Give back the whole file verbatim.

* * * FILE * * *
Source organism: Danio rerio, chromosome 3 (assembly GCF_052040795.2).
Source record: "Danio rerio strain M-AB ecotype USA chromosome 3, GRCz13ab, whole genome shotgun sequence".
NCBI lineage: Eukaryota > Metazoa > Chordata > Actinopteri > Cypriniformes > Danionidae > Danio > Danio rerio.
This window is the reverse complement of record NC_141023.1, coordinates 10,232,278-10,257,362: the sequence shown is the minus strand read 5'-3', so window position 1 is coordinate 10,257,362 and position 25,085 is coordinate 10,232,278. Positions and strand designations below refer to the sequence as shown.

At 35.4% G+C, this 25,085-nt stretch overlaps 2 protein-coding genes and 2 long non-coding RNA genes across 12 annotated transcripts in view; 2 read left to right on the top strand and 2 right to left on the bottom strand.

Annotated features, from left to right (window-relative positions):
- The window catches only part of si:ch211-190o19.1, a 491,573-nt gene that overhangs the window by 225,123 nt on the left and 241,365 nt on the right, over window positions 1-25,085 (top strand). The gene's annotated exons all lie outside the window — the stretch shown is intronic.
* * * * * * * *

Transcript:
Source organism: Danio rerio, chromosome 3 (assembly GCF_052040795.2).
Source record: "Danio rerio strain M-AB ecotype USA chromosome 3, GRCz13ab, whole genome shotgun sequence".
NCBI lineage: Eukaryota > Metazoa > Chordata > Actinopteri > Cypriniformes > Danionidae > Danio > Danio rerio.
This window is the reverse complement of record NC_141023.1, coordinates 10,232,278-10,257,362: the sequence shown is the minus strand read 5'-3', so window position 1 is coordinate 10,257,362 and position 25,085 is coordinate 10,232,278. Positions and strand designations below refer to the sequence as shown.

At 35.4% G+C, this 25,085-nt stretch overlaps 2 protein-coding genes and 2 long non-coding RNA genes across 12 annotated transcripts in view; 2 read left to right on the top strand and 2 right to left on the bottom strand.

Annotated features, from left to right (window-relative positions):
- The window catches only part of si:ch211-190o19.1, a 491,573-nt gene that overhangs the window by 225,123 nt on the left and 241,365 nt on the right, over window positions 1-25,085 (top strand). The gene's annotated exons all lie outside the window — the stretch shown is intronic.